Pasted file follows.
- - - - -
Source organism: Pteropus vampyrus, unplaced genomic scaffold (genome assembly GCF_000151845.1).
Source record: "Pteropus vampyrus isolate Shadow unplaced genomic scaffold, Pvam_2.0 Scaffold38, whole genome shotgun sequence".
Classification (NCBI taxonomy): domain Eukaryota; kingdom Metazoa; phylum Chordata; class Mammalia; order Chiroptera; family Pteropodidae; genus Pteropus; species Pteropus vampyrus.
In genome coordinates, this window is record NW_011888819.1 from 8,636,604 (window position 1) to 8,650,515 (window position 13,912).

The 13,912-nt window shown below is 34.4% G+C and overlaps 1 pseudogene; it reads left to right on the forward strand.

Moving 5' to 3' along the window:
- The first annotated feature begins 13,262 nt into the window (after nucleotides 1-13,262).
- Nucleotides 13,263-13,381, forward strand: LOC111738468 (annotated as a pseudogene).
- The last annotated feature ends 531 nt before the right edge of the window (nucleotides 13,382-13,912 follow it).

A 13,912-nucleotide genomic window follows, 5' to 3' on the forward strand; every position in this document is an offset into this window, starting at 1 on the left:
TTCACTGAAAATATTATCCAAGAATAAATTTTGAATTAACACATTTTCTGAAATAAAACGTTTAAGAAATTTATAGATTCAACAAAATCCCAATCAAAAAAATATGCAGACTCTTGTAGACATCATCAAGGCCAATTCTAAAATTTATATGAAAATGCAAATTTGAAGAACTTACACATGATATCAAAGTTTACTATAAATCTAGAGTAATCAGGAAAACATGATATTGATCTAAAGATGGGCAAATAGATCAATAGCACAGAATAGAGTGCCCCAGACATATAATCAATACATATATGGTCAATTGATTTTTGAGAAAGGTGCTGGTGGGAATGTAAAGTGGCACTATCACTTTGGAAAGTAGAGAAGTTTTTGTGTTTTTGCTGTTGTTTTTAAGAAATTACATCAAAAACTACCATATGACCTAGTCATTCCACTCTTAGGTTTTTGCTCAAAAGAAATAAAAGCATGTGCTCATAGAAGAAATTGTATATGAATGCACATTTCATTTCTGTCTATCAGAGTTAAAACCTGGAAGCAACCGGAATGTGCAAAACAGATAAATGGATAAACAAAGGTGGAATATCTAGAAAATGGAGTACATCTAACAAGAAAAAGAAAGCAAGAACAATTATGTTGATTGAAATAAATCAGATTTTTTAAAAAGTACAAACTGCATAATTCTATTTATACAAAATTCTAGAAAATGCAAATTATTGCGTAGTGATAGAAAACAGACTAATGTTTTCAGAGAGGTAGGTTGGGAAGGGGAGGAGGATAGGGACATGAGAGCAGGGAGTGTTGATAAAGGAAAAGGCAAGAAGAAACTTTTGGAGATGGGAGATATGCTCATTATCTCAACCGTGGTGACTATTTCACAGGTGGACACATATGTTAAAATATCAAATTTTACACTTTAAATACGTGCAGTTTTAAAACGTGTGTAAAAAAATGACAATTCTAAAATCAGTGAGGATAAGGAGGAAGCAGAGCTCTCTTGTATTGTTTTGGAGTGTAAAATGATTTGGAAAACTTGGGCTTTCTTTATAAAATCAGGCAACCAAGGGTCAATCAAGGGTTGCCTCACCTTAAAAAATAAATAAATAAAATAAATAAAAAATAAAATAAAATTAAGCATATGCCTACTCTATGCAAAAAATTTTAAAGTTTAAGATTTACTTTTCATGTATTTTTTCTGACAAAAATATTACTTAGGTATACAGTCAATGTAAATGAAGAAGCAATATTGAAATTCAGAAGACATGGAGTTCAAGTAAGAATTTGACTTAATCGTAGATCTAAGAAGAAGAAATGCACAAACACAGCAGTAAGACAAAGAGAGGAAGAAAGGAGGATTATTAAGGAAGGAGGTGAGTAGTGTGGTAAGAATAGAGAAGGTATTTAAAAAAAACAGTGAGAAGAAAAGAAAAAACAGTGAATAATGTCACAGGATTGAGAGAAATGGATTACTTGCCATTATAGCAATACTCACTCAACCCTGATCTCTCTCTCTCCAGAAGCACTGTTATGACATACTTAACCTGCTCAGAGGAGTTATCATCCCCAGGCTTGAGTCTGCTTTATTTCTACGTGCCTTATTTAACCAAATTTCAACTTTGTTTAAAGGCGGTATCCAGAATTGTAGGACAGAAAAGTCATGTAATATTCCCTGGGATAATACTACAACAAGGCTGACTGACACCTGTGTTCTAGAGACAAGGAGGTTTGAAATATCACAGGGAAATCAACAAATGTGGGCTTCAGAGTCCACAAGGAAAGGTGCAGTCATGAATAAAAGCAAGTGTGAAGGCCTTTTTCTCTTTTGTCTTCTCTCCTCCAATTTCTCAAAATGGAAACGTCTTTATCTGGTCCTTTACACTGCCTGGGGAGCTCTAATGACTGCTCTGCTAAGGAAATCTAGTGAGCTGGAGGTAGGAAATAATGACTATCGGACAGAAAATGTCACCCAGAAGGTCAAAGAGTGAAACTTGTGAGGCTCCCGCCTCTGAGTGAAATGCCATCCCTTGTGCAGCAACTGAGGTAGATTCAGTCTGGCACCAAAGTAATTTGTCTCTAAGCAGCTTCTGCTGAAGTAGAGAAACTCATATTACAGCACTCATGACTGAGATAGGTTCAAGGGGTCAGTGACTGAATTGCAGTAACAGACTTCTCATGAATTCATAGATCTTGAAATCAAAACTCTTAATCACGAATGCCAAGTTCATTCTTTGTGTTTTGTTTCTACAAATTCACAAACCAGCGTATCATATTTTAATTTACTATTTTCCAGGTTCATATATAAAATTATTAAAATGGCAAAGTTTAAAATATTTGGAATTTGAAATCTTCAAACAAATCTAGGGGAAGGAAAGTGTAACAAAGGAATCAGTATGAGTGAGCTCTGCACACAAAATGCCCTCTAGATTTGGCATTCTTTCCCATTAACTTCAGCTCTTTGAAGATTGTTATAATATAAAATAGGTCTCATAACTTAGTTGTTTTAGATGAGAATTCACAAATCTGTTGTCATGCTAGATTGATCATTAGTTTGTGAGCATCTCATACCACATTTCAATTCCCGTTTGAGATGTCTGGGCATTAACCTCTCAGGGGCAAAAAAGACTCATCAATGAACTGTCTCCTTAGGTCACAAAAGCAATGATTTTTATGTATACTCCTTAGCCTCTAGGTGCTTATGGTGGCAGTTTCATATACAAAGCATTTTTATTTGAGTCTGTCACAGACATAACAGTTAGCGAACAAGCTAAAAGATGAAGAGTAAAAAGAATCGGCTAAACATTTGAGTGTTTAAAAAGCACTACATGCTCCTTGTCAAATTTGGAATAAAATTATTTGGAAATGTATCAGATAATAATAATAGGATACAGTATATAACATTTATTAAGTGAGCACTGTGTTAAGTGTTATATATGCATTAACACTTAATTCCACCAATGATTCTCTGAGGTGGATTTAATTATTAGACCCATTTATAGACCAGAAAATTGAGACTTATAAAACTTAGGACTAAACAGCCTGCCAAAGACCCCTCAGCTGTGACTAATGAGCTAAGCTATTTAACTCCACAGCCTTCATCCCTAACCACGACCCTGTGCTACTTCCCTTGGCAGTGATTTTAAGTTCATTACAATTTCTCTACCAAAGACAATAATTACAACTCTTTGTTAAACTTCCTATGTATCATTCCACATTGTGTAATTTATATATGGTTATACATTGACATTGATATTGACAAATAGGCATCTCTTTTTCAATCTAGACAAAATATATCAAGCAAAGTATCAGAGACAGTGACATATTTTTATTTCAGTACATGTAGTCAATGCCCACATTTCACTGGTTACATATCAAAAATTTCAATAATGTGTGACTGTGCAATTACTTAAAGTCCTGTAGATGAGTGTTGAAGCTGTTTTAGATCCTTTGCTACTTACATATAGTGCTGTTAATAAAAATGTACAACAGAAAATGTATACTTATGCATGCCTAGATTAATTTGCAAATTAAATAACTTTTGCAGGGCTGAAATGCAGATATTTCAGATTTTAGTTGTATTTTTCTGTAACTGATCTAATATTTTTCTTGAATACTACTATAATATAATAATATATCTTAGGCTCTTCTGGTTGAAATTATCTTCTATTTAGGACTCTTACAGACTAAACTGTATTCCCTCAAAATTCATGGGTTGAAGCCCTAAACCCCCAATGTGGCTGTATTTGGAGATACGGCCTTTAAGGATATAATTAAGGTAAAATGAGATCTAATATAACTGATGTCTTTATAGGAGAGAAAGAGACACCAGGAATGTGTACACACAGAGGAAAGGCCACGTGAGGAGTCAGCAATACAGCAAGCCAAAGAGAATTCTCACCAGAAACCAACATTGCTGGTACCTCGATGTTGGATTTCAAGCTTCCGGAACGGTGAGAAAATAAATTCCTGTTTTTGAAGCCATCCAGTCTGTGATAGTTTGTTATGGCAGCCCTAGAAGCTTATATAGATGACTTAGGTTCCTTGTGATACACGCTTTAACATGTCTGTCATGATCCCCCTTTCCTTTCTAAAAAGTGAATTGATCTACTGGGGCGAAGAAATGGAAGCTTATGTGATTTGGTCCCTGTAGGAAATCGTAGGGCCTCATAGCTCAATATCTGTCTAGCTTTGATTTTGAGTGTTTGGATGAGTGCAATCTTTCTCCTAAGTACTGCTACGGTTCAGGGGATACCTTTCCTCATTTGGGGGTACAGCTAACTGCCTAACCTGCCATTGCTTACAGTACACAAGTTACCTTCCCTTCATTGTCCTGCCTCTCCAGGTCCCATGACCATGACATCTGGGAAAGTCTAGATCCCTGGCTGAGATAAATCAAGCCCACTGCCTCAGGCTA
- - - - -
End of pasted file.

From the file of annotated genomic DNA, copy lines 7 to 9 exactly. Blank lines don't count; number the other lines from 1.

- The first annotated feature begins 13,262 nt into the window (after nucleotides 1-13,262).
- Nucleotides 13,263-13,381, forward strand: LOC111738468 (annotated as a pseudogene).
- The last annotated feature ends 531 nt before the right edge of the window (nucleotides 13,382-13,912 follow it).